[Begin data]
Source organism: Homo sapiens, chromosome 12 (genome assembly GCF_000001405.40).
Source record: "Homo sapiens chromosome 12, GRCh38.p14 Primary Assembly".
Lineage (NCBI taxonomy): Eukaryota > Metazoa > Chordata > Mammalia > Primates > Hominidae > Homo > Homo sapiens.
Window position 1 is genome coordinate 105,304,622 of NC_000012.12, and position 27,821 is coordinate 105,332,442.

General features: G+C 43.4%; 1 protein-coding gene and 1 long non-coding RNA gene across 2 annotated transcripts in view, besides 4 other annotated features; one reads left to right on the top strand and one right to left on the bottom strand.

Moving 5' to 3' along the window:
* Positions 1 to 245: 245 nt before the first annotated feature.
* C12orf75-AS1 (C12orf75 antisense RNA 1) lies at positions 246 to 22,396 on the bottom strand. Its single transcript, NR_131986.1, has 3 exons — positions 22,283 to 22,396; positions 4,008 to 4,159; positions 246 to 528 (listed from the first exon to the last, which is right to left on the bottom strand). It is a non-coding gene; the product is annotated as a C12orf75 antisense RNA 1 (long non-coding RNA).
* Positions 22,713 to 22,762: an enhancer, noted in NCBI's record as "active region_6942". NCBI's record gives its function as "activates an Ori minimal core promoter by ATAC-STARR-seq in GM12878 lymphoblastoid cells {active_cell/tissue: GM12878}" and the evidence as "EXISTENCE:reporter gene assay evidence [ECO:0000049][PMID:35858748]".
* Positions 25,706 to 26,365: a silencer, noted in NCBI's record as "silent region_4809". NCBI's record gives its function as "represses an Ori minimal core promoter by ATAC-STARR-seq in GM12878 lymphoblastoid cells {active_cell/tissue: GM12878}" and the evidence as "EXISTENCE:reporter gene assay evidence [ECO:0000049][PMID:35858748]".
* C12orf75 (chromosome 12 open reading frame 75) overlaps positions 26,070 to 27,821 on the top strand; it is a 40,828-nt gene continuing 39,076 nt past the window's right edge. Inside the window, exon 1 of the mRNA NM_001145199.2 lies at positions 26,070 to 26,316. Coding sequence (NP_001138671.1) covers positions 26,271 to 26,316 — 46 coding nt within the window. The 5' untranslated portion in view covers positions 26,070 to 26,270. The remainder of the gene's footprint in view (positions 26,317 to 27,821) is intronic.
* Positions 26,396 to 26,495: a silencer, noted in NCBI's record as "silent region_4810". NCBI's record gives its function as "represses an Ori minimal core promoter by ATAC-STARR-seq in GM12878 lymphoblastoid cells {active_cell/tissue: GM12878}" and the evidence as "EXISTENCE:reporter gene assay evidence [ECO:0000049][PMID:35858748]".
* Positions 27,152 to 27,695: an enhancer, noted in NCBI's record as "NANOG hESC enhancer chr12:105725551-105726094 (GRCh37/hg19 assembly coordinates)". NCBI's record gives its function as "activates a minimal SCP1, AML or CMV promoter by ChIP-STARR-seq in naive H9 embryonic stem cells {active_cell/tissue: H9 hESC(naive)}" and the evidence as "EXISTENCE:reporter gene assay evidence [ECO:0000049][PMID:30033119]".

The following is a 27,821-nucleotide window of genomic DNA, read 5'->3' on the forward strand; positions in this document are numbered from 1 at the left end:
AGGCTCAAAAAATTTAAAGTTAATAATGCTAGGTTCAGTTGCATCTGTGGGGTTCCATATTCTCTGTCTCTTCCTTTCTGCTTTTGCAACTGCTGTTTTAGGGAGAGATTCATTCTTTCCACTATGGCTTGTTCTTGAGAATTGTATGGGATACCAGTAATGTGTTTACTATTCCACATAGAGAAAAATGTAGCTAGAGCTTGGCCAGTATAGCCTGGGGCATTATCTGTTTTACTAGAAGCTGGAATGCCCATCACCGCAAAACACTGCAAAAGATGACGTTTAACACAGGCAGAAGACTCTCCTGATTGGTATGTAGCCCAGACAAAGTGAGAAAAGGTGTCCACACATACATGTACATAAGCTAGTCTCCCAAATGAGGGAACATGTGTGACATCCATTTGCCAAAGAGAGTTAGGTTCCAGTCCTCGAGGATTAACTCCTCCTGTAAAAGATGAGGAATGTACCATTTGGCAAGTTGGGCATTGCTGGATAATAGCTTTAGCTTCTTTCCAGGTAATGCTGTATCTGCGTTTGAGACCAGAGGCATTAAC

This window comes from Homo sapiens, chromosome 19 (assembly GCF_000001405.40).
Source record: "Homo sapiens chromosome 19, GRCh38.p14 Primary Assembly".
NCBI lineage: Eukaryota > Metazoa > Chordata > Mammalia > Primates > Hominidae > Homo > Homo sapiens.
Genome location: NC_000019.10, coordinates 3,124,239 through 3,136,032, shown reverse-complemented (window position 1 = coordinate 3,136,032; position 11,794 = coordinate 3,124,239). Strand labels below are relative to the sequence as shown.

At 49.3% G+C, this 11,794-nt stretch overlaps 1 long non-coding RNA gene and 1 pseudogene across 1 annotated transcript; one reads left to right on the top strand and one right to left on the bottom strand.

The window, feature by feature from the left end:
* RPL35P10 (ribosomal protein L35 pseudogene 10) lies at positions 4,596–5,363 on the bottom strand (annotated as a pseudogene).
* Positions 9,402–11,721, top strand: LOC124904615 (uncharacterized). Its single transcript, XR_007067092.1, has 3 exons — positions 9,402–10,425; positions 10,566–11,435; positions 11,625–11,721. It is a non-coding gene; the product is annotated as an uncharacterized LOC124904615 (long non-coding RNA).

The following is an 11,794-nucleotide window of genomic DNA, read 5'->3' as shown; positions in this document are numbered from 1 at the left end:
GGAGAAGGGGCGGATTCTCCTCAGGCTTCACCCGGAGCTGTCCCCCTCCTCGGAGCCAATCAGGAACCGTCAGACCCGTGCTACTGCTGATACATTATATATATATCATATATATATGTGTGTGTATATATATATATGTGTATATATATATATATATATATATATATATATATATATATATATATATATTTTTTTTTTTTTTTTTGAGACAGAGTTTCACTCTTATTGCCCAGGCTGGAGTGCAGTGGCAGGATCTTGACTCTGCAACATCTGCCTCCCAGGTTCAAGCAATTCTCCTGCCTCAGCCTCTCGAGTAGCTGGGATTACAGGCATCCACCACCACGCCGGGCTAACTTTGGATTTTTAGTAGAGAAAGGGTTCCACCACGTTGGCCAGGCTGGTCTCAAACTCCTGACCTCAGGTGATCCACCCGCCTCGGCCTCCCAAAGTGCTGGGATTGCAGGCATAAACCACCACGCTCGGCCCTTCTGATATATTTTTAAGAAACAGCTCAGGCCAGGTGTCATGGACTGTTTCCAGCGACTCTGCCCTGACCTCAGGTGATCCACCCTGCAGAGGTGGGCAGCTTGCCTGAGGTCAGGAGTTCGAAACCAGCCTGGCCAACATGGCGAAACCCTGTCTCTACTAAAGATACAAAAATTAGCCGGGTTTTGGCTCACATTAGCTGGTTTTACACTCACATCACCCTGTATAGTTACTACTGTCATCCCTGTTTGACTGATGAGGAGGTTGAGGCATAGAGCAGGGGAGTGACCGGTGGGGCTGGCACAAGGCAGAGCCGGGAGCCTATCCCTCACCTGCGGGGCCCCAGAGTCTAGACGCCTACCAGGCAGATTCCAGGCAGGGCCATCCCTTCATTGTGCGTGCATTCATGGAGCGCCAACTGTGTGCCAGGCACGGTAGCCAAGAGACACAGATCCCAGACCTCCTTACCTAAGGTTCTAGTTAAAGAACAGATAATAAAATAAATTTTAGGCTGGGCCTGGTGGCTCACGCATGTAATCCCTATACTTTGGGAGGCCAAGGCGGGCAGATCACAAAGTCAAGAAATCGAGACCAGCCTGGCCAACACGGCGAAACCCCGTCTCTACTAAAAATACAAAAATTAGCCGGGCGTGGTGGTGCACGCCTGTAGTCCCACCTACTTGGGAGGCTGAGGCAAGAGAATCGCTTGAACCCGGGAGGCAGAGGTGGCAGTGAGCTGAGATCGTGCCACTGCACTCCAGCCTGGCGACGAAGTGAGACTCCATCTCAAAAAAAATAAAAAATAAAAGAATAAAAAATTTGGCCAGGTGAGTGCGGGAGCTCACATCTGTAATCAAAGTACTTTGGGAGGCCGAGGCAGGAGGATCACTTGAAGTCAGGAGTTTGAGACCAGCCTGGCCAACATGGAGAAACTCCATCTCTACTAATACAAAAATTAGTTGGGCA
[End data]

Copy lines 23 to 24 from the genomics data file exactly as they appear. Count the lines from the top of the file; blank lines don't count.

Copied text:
* Positions 9,402–11,721, top strand: LOC124904615 (uncharacterized). Its single transcript, XR_007067092.1, has 3 exons — positions 9,402–10,425; positions 10,566–11,435; positions 11,625–11,721. It is a non-coding gene; the product is annotated as an uncharacterized LOC124904615 (long non-coding RNA).

The following is an 11,794-nucleotide window of genomic DNA, read 5'->3' as shown; positions in this document are numbered from 1 at the left end: